Ontario Employers Experiencing High-Skilled Employment Shortage

Workforce Development & Skills Shortage Trends in Ontario

The Government of Ontario has projected that by 2019 a total of 323,000 jobs will be created, but many of these positions will go unfilled. This is mainly attributed to employers’ inability to find properly trained and/or educated candidates to fill their roles. This growing challenge has made it difficult for business owners to develop a robust workforce, restricting their growth plans.

The Ontario Chamber of Commerce (OCC)’s recent report, Talent in Transition: Addressing the Skills Mismatch in Ontario, highlights the growing skills mismatch faced by employers across the province. The findings suggest that Ontario-based businesses are struggling to access the talent needed to fill their growing workforce gaps based on several factors, including high turnover rates and job dissatisfaction.

To address workforce development barriers, the OCC has developed a summary of recommendations that focus on improving recruitment processes. In turn, businesses will have the tools and ability to improve capacity, productivity, and competitiveness.

Growing Skills Shortage Faced by Employers in Ontario

The Ontario Chamber of Commerce (OCC)’s Talent in Transition: Addressing the Skills Mismatch in Ontario report examined the escalating supply and demand mismatch faced by employers. In 2017, 82% of businesses surveyed by OCC indicated that they’ve had difficulty recruiting new, qualified employees. Many of these employers cited a deficit in communication skills, tech capabilities, organizational awareness, and interpersonal skills.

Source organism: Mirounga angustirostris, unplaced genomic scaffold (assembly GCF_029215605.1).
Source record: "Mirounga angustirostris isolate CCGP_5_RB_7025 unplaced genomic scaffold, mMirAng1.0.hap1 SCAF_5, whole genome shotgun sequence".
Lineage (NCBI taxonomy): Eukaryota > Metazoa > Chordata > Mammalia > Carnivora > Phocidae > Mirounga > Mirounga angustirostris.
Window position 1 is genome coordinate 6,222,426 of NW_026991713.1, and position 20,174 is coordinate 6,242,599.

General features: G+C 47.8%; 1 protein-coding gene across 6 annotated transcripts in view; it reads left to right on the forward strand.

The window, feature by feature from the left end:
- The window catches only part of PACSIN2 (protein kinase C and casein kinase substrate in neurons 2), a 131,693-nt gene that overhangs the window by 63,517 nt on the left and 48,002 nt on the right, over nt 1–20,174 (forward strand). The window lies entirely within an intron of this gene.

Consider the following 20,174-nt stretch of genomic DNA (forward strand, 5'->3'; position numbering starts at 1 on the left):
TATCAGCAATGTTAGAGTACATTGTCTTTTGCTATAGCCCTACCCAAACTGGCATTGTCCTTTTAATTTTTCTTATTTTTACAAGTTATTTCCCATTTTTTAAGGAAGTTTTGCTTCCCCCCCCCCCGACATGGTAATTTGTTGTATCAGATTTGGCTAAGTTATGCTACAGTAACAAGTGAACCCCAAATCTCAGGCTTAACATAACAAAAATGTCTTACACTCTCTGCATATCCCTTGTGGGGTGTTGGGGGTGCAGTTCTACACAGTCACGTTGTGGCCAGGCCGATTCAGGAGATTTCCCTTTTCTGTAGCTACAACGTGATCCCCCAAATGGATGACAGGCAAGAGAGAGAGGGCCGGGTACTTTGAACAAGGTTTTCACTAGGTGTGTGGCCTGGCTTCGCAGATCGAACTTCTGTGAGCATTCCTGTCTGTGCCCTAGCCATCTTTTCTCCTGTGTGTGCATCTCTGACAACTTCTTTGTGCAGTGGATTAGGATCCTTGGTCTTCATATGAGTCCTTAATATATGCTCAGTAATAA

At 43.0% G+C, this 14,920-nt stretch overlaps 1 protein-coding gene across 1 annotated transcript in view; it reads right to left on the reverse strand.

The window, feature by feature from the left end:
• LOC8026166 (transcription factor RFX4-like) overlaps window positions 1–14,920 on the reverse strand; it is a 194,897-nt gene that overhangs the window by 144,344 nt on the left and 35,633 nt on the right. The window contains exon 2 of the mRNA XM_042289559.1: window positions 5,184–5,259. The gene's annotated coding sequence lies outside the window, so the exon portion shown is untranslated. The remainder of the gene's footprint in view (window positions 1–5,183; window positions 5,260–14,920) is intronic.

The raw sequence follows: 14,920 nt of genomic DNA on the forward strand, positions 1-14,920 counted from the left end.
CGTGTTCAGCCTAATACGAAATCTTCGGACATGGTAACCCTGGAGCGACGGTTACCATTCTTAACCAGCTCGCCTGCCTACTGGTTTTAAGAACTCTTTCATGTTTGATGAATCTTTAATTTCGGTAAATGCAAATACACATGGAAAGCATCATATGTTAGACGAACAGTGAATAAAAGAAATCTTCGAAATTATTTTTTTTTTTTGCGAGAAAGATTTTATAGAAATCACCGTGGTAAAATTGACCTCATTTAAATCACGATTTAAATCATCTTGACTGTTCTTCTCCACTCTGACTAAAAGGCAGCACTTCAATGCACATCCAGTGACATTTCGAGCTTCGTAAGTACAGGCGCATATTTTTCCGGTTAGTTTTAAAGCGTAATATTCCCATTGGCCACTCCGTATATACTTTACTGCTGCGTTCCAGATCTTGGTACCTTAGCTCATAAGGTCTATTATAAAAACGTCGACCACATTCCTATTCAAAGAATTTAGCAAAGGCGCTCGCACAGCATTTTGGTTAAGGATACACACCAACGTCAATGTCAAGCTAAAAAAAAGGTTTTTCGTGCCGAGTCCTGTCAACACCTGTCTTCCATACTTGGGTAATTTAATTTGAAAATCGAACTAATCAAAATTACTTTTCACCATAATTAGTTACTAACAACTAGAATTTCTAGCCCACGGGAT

Skills shortages are also a result of many students pursuing careers in fields with very limited opportunities. When they are unable to find a job, they end up working in positions where they are overqualified and unsatisfied.

To confront workforce development barriers, OCC has suggested that the provincial government and businesses should focus on:

  1. Experiential Learning Opportunities;
  2. Systems-Based Approach to Training; and
  3. Updating Existing Apprenticeship Framework.

This will allow businesses to provide training opportunities for new and existing employees and help students transition from the classroom into the workforce.

OCC Recommendations for Addressing Workforce Skills Shortage

To tackle skills shortage issues across Ontario, the OCC has created a list of recommendations to ensure that the businesses are well positioned to support the workforce development in partnership with government assistance. The recommendations are as follows:

Experiential Learning Opportunities:

  1. Address the limited capacity of small and medium businesses to facilitate experiential learning opportunities by leveraging existing networks;
  2. Direct employer awareness of existing funding programs that support experiential learning opportunities in Ontario; and
  3. Develop experiential learning opportunities to foster inclusive economic growth across Ontario.

Systems-Based Approach to Training:

  1. Improve client centricity; and